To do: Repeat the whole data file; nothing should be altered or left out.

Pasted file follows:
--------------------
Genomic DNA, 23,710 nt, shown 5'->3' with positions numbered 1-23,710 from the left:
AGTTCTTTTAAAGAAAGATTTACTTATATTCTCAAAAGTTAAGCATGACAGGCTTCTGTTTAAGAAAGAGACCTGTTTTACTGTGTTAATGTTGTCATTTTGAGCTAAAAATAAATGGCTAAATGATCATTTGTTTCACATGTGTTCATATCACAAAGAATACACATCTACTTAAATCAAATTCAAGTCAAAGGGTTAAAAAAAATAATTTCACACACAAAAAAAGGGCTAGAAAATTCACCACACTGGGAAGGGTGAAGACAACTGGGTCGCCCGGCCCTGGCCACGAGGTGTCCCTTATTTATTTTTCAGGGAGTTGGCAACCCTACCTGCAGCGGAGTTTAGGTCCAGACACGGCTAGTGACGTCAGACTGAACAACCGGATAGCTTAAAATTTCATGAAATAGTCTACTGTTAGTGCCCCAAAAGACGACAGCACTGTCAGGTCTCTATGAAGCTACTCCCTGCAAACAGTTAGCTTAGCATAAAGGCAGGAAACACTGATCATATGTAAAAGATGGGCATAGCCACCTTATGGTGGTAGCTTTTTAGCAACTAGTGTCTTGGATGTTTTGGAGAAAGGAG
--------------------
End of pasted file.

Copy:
Genomic DNA, 23,710 nt, shown 5'->3' with positions numbered 1-23,710 from the left:
AGTTCTTTTAAAGAAAGATTTACTTATATTCTCAAAAGTTAAGCATGACAGGCTTCTGTTTAAGAAAGAGACCTGTTTTACTGTGTTAATGTTGTCATTTTGAGCTAAAAATAAATGGCTAAATGATCATTTGTTTCACATGTGTTCATATCACAAAGAATACACATCTACTTAAATCAAATTCAAGTCAAAGGGTTAAAAAAAATAATTTCACACACAAAAAAAGGGCTAGAAAATTCACCACACTGGGAAGGGTGAAGACAACTGGGTCGCCCGGCCCTGGCCACGAGGTGTCCCTTATTTATTTTTCAGGGAGTTGGCAACCCTACCTGCAGCGGAGTTTAGGTCCAGACACGGCTAGTGACGTCAGACTGAACAACCGGATAGCTTAAAATTTCATGAAATAGTCTACTGTTAGTGCCCCAAAAGACGACAGCACTGTCAGGTCTCTATGAAGCTACTCCCTGCAAACAGTTAGCTTAGCATAAAGGCAGGAAACACTGATCATATGTAAAAGATGGGCATAGCCACCTTATGGTGGTAGCTTTTTAGCAACTAGTGTCTTGGATGTTTTGGAGAAAGGAG